And yes, I realize that it’s a long shot finding this in a US TV show right now, when the vast majority of shows are written by men, and when diversity in writing staffs are at an all-time low. Which is one reason I usually don’t bring this up. But Julia’s post about Community reminded of what it feels like to have a special connection to a character.
And, oddly enough, that’s why I got so excited about Teen Wolf. Which may sound odd, but there’s a scene in episode two when Stiles tells Scott that he has to draw back from others and be careful because of his newly acquired lycanthropy, and Scott lashes out and says, “This is finally my chance to have a normal life! I just want to be freaking normal!” And from that moment, I was hooked on Scott, because that’s all I’ve wanted my whole life.
Which brings me to Abed for my close. Here’s a character who demystifies autism and makes it approachable and understandable. He shows up in episode after episode, and people see he’s not really so strange. It normalizes him, and in doing so, it makes autism okay in people’s minds without beating them over the head about tolerance. It moves people past mere tolerance of autism and into acceptance, which is way more important. Tolerance is saying, “I don’t like you or what’s wrong with you, but I won’t hurt you for being this way.” But it also means they won’t bother making an effort to learn more, or to make others with the same condition feel comfortable.
I can’t ever feel normal, not when I see stories about a trans child in Germany institutionalized because her father doesn’t approve of her gender, and the courts agree and ignore EU human rights laws to lock her away. I can’t feel normal when CeCe McDonald is attacked by people trying to kill her, and then is imprisoned in a men’s facility for three years for defending her life. I can’t feel normal when the only show to feature trans characters is a half assed slapstick skit comedy about men cross-dressing to take women’s jobs. I can’t feel normal when every documentary or reality show about us is focused so tightly on our genitals or our awkward transitions, and whether or not we’re having “the surgery.” Some of us don’t get or even want the surgery, and people shouldn’t obsess over what’s in our pants. And right now, that’s the only message the media puts out: “Trannies: What’s in their panties?!?! SO WEIRD!!!” FEH!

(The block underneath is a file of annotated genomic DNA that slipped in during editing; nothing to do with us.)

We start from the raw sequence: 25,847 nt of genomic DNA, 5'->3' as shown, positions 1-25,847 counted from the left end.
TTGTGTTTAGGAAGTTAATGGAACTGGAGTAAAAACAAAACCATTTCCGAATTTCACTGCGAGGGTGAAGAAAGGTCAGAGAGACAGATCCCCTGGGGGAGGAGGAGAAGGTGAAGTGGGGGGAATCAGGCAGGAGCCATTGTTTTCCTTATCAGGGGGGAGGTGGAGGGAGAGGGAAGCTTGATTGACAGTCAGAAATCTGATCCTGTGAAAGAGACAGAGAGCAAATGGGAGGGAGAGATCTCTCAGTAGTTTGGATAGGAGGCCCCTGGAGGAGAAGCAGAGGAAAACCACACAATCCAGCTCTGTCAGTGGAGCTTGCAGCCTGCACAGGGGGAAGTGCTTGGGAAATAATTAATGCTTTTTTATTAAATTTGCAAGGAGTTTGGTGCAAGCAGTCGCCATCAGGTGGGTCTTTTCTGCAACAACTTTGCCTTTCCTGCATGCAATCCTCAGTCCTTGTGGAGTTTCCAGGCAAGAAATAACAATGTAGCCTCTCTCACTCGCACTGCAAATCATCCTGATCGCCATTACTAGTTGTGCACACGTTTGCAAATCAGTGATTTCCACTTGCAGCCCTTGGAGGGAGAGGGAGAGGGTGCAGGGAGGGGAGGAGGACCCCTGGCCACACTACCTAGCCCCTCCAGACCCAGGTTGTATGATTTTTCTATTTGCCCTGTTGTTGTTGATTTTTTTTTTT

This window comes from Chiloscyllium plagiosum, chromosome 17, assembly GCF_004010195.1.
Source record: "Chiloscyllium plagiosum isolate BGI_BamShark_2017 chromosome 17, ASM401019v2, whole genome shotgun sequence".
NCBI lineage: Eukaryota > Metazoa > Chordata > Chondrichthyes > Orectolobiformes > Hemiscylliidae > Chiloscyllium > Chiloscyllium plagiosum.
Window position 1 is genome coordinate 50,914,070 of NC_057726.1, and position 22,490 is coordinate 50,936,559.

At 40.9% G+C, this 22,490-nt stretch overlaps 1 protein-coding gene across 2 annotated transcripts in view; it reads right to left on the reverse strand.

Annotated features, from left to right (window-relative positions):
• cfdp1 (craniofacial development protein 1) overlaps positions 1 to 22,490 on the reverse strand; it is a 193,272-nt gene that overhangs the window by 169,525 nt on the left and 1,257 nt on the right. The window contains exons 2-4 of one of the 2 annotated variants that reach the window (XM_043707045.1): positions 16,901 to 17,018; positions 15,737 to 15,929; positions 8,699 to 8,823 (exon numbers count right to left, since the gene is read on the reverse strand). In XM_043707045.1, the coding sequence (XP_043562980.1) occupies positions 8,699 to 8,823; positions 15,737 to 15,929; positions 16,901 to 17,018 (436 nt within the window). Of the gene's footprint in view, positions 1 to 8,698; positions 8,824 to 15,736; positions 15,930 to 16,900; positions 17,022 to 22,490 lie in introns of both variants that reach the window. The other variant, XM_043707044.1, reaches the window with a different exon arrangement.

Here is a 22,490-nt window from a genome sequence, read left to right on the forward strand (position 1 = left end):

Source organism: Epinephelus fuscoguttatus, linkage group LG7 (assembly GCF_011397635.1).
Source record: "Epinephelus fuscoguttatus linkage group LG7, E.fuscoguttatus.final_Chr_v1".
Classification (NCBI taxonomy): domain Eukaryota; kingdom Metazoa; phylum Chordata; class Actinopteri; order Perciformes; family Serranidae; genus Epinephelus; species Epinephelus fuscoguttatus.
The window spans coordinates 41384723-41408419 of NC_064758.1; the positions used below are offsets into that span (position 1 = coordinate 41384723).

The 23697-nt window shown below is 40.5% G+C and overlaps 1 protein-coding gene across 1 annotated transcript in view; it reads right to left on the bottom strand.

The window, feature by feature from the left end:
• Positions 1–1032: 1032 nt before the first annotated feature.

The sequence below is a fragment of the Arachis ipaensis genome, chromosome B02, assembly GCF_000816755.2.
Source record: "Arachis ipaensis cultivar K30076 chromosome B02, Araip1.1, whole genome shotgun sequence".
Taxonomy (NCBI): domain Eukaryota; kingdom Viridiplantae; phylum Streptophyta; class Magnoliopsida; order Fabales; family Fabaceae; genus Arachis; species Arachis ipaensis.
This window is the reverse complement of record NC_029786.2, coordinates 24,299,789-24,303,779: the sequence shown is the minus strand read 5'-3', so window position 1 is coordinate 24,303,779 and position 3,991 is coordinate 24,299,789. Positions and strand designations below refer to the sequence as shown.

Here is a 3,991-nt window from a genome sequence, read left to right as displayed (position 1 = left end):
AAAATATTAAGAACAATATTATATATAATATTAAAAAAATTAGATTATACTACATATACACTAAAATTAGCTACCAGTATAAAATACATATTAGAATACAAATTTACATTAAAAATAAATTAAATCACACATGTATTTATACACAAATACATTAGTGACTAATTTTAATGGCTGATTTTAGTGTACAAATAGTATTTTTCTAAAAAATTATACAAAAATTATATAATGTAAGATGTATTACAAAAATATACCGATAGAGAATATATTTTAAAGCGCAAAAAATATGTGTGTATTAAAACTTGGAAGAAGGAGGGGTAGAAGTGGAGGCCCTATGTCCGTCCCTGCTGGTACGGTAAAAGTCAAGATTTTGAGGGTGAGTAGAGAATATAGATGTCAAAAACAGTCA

I want to feel normal, and to have a freaking normal life. It’s not good enough that I write a story about someone like me. I want someone who isn’t trans to write a character who, like Abed, convinces me that someone out there gets us, and I want to feel like a part of a show’s fan community because someone shares my problems, my hopes, and my condition.
It’s a tall order, but I want to hope that I will see such a character in my lifetime, and not just because it would help other people see us as normal. I want it because some kid growing up feeling alone and confused about themselves could watch the same show and realize, Oh wow, there’s nothing wrong with me. I AM normal. I want someone in TV Land to give our kids something I could never have: a place to belong in their fantasy world.
Is that so much to ask? Characters like Abed Nadir make me believe it is not.